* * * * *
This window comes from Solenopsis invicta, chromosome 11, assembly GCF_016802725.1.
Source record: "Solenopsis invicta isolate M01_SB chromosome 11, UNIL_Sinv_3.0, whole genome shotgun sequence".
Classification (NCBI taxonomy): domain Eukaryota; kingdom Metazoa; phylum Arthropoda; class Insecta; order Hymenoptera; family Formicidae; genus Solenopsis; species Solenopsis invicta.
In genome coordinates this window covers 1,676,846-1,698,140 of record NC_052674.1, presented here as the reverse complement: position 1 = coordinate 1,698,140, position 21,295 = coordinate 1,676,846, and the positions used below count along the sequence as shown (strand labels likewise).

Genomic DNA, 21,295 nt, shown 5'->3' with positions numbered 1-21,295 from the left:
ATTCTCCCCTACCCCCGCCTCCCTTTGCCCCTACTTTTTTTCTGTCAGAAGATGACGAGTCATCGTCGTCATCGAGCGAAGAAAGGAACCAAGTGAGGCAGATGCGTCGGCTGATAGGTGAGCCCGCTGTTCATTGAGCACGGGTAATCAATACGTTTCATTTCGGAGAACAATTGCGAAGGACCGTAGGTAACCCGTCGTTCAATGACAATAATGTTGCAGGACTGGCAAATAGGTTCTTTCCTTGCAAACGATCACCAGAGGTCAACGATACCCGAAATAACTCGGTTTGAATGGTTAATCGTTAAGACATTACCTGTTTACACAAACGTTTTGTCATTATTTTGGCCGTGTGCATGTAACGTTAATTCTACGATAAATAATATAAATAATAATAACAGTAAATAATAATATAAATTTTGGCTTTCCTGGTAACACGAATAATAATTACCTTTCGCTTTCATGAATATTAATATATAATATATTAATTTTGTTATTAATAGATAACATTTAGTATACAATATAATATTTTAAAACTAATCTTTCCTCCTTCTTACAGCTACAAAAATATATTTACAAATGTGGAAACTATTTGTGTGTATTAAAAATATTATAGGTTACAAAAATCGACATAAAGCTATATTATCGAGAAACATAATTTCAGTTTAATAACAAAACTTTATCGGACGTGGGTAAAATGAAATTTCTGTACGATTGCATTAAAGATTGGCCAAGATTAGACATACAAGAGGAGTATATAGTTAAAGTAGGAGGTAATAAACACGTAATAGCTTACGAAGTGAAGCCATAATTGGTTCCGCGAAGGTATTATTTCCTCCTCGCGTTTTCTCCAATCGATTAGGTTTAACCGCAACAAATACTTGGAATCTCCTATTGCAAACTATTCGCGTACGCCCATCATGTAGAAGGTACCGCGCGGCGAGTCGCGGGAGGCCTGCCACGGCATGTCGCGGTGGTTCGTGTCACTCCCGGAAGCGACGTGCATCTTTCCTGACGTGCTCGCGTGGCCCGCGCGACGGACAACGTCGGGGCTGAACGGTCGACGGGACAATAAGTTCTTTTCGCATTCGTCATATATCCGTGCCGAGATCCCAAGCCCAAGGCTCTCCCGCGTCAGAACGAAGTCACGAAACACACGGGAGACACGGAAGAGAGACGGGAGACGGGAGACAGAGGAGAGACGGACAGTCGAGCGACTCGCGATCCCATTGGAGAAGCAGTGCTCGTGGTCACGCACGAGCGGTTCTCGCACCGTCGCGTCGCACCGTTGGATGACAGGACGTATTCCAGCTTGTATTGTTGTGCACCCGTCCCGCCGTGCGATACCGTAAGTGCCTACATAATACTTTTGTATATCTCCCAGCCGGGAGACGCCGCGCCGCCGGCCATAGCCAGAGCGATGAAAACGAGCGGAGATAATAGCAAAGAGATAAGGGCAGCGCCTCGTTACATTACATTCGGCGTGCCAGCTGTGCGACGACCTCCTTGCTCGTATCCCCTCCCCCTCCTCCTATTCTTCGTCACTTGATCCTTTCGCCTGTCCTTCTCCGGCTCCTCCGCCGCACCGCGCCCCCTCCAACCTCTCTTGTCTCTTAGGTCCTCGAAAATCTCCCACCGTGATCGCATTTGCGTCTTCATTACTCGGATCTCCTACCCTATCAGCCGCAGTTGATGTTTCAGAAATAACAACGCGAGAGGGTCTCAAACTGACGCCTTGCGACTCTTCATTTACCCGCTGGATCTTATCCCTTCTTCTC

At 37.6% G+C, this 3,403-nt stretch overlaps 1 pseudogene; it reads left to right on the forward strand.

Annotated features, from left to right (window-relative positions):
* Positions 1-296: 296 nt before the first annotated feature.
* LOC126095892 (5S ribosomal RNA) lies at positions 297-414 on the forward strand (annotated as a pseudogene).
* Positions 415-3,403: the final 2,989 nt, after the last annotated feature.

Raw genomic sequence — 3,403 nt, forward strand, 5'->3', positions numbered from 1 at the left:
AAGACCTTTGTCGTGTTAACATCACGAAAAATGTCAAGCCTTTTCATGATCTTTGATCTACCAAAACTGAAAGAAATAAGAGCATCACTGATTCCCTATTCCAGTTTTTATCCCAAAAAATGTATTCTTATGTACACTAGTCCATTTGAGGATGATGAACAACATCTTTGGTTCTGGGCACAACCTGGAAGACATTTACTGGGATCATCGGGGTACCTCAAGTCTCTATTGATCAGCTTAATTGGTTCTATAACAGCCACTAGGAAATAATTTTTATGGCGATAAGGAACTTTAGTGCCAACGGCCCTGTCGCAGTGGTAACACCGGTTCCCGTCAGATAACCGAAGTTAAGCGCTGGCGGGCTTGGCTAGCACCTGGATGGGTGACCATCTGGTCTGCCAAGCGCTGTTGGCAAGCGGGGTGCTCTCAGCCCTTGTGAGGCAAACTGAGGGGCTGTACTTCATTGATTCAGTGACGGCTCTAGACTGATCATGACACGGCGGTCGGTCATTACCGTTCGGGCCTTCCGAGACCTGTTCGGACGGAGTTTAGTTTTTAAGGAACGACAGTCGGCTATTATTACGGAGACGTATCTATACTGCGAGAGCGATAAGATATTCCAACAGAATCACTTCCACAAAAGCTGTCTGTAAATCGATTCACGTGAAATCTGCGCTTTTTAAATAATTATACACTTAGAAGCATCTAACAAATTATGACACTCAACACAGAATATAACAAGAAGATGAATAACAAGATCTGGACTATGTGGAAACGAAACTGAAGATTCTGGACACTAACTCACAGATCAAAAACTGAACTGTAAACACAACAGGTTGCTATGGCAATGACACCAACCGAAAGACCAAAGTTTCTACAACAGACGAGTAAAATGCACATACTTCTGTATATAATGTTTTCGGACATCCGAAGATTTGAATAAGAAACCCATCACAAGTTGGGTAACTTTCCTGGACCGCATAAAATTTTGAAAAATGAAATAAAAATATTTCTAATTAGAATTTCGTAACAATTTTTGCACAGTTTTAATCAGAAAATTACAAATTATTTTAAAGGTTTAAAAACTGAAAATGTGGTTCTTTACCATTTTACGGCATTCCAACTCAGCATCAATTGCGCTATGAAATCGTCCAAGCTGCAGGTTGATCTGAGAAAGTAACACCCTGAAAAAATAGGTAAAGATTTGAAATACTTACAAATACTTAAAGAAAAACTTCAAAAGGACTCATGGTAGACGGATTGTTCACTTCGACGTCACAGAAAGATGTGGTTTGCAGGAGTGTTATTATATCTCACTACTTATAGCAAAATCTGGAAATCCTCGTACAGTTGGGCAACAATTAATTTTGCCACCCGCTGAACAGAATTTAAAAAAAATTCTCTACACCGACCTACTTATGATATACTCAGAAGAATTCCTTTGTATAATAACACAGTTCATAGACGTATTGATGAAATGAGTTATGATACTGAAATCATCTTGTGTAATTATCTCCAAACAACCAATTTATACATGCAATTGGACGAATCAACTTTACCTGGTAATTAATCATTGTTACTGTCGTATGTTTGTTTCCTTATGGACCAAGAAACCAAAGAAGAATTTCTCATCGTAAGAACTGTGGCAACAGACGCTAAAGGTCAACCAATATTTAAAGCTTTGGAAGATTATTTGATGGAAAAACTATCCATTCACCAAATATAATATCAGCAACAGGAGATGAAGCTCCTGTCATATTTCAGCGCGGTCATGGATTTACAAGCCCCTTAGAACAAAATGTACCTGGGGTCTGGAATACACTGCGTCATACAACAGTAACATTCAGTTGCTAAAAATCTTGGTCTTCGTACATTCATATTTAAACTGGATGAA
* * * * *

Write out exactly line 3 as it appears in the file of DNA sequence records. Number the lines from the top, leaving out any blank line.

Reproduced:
Classification (NCBI taxonomy): domain Eukaryota; kingdom Metazoa; phylum Arthropoda; class Insecta; order Hymenoptera; family Formicidae; genus Solenopsis; species Solenopsis invicta.